For the latest of After Nyne’s Photograph on a Postcard series, in support of Art on a Postcard’s latest project at Photo London, After Nyne meets photographer Alixandra Fazzina
Fazzina was born in East London but spent much of her childhood in the Netherlands. She studied fine art at the University of Bristol, and in 1995, before she graduated, was appointed as an official war artist in Bosnia. While there she developed her interest in photography, and spent much of the next seven years working in Africa. In 2008 she had an assignment in Afghanistan and then decided to base herself in Pakistan
What made you want to be involved with Art on a Postcard’s projects?
Although I was drawn by how Art on a Postcard is a dynamic platform that really seems to get people excited, what absolutely compelled me to take part was that it supports the Hepatitis C Trust.
When I was approached to take part in last year’s exhibition, it happened to be on the same day that my friend and colleague from NOOR, Stanley Greene, had died from Hepatitis C so it of course felt rather timely and profound. It’s great that art and photography can draw attention to a deadly virus that few people are aware of.
What have been the standout memories to date in your career as an artist?
My memories are most engrained with the people I meet when producing my work. I feel incredibly privileged that my practice has drawn me into so many lives, homes and hearts that I would never have otherwise have been part of.
My proudest moment was being recognised as a laureate of UNHCR’s Nansen Refugee Award. In it’s history, I’m the only artist or photographer to have ever received the award that recognises a commitment to refugees.
Where do you find your inspiration?
In the world around me. Although festivals such as Photo London offer a great chance to see work and are a good barometer of the industry, I take my personal inspiration from as many different sources as possible.
I often find that non-visual mediums such as a book or the radio provide the best sources of inspiration for my work as they force me to consider or want to know what something might look like. It can often however be the smallest things that lead to the biggest bodies of work.
What would be your dream project?
Something that I know nothing about yet. I love to investigate things and so my dream project would definitely tackle a subject that would shed light on a topic that is as yet uncovered.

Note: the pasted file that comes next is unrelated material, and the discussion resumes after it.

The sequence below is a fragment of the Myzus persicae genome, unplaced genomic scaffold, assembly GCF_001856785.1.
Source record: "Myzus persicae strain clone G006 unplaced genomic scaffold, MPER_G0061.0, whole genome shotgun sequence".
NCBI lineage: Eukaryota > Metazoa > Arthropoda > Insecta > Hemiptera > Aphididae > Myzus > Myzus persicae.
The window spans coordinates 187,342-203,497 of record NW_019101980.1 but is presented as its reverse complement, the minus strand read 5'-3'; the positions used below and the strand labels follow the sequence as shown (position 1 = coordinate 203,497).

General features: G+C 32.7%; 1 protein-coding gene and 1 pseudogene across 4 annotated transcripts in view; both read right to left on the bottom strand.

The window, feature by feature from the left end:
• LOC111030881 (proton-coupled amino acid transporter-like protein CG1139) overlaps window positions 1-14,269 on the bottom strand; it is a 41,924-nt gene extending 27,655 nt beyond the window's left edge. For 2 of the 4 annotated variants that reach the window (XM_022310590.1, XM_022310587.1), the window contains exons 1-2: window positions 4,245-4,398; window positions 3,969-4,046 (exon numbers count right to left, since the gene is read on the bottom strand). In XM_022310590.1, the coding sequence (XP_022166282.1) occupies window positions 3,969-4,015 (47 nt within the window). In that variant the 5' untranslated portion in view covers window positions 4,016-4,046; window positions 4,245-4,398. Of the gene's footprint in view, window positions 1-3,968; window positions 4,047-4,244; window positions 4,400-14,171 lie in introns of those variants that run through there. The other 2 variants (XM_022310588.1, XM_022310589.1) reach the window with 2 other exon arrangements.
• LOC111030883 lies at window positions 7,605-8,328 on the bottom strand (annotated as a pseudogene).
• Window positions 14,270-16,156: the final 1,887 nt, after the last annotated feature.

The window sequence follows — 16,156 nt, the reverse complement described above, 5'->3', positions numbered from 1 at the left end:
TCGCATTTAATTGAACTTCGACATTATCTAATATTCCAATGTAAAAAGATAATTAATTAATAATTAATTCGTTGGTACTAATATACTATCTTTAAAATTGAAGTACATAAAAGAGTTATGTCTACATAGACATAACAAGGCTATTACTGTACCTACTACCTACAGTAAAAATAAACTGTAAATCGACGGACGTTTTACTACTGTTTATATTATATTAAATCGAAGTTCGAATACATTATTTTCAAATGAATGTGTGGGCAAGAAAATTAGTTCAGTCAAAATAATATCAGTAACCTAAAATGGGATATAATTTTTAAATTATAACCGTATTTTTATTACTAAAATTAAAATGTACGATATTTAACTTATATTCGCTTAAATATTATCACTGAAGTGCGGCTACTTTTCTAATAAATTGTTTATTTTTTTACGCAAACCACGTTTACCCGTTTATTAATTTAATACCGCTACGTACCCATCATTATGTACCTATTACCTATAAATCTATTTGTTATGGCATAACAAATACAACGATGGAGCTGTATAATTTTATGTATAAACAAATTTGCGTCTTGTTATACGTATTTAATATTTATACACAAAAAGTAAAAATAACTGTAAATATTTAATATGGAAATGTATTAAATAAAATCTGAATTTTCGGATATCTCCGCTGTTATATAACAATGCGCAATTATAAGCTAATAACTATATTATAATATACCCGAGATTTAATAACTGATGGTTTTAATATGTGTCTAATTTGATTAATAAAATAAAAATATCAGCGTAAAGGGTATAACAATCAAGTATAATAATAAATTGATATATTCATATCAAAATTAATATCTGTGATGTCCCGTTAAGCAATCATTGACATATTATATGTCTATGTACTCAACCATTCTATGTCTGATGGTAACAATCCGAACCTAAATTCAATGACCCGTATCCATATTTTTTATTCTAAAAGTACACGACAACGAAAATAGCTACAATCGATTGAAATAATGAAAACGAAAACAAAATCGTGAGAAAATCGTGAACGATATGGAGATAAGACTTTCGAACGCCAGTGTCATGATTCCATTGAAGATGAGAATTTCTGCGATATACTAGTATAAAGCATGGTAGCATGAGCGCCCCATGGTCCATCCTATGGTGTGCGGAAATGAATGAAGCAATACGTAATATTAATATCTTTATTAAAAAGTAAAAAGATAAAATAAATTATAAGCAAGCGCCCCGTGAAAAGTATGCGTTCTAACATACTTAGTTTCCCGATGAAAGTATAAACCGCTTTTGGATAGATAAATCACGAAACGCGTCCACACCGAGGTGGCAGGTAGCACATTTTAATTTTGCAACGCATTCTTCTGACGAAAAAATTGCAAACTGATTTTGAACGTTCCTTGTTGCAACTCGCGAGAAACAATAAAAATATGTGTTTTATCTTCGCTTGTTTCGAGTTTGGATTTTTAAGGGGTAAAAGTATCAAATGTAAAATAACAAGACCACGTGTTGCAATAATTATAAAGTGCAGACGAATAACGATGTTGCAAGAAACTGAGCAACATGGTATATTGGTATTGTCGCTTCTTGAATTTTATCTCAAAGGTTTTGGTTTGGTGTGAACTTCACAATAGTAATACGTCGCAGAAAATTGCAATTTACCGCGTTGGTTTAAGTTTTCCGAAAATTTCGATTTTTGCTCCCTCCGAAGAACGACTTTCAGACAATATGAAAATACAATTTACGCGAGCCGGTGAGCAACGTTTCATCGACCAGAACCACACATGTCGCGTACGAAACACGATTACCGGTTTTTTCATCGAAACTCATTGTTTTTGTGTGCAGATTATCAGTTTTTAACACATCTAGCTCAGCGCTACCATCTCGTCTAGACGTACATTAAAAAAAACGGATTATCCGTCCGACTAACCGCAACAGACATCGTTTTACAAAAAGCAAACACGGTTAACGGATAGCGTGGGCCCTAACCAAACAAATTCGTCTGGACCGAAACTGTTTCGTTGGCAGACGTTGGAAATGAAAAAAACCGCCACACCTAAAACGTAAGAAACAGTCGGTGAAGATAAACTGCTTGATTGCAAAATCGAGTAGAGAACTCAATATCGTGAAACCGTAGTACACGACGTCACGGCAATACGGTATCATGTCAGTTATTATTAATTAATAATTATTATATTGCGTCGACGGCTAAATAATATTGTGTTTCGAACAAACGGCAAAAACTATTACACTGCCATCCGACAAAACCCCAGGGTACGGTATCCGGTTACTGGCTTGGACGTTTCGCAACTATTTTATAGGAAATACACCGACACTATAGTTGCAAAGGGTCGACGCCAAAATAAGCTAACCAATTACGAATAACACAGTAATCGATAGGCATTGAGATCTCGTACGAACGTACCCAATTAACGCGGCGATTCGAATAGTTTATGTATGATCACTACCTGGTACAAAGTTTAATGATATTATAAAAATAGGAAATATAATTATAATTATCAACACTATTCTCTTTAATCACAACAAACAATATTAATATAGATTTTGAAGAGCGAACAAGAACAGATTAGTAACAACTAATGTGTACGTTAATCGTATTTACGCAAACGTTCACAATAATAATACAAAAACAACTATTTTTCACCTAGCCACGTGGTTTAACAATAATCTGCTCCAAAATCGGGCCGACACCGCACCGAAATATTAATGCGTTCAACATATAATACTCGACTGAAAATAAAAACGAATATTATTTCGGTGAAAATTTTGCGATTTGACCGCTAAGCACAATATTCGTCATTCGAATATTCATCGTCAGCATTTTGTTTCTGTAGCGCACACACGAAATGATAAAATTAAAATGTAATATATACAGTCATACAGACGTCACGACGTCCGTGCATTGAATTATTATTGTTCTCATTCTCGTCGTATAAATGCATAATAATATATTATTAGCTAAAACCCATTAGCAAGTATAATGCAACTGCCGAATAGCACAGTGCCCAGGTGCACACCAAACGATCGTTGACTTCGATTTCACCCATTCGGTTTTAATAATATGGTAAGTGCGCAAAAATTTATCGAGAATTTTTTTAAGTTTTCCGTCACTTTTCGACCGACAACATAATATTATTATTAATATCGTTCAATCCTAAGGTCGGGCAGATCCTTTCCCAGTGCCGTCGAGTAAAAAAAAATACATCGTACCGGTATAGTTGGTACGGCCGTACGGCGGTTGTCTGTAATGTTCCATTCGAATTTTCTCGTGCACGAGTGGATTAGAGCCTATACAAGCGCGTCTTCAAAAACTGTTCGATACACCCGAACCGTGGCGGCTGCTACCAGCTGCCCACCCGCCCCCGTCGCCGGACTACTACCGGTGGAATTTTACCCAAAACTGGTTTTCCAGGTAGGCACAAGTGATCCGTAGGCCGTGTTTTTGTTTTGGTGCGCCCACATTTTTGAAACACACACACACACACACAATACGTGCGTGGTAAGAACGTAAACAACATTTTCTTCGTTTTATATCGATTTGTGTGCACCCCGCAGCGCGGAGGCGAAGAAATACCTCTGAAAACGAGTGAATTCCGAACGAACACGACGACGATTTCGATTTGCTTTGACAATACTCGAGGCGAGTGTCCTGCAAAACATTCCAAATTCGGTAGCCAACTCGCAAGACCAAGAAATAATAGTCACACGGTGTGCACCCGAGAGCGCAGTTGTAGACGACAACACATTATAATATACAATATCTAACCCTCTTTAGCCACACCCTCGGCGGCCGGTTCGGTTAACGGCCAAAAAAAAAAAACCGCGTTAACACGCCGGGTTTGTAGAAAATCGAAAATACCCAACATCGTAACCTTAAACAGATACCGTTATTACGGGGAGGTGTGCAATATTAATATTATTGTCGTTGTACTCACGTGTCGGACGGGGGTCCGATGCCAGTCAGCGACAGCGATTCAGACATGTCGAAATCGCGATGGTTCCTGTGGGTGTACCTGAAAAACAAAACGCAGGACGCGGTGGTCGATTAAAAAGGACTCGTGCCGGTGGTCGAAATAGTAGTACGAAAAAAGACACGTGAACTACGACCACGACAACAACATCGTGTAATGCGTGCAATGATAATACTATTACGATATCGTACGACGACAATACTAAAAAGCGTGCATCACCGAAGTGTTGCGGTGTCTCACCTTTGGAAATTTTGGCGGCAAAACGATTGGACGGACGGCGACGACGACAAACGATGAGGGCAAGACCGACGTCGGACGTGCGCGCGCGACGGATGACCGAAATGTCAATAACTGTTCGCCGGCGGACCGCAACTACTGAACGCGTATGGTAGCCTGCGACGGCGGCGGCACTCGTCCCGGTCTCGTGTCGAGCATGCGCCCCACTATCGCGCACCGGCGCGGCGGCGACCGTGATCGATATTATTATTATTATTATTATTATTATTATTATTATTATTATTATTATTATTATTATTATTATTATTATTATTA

What can you tell us about your work for this year’s Photography on a Postcard?
The image I submitted for this year’s Photography on a Postcard is very new. I’m in the process of editing work I just made in Somalia documenting Yemeni and Somali refugees escaping or being evacuated across the Gulf of Aden. The subject matter is in many ways the reverse of the work I had made previously for my book “A Million Shillings” and it’s extraordinary how people are now literally jumping ship from one war zone to another in the region.
The photograph I have chosen of Asm’han stands out for me. I had met her mother in tears that morning at a counselling session. She was in Somalia alone with her nine children and like so many of the female headed households I spoke to, was struggling to cope. I had arranged to go to her house and was instantly overwhelmed by the family’s love of the colour blue which permeated every aspect of their lives in that one room; from their clothes to the furnishings. When working with refugees I often find something small from a past life or a family trait that stays strong in order to hold a new life together but here there was no need to discover anything. A woman, her eight wonderful daughters and her son had simply wrapped themselves up in a colour.
What have you got planned for the rest of the year?
I’m about to head back to the Horn of Africa to continue work on my project. The narratives of journeys in the region are very complex so I may potentially continue through the year and it will of course depend on how the situation in Yemen continues to develop. I used to live there so I am naturally drawn towards trying to collate some of the stories of war since so few are being told.
Image © SKISS 2015.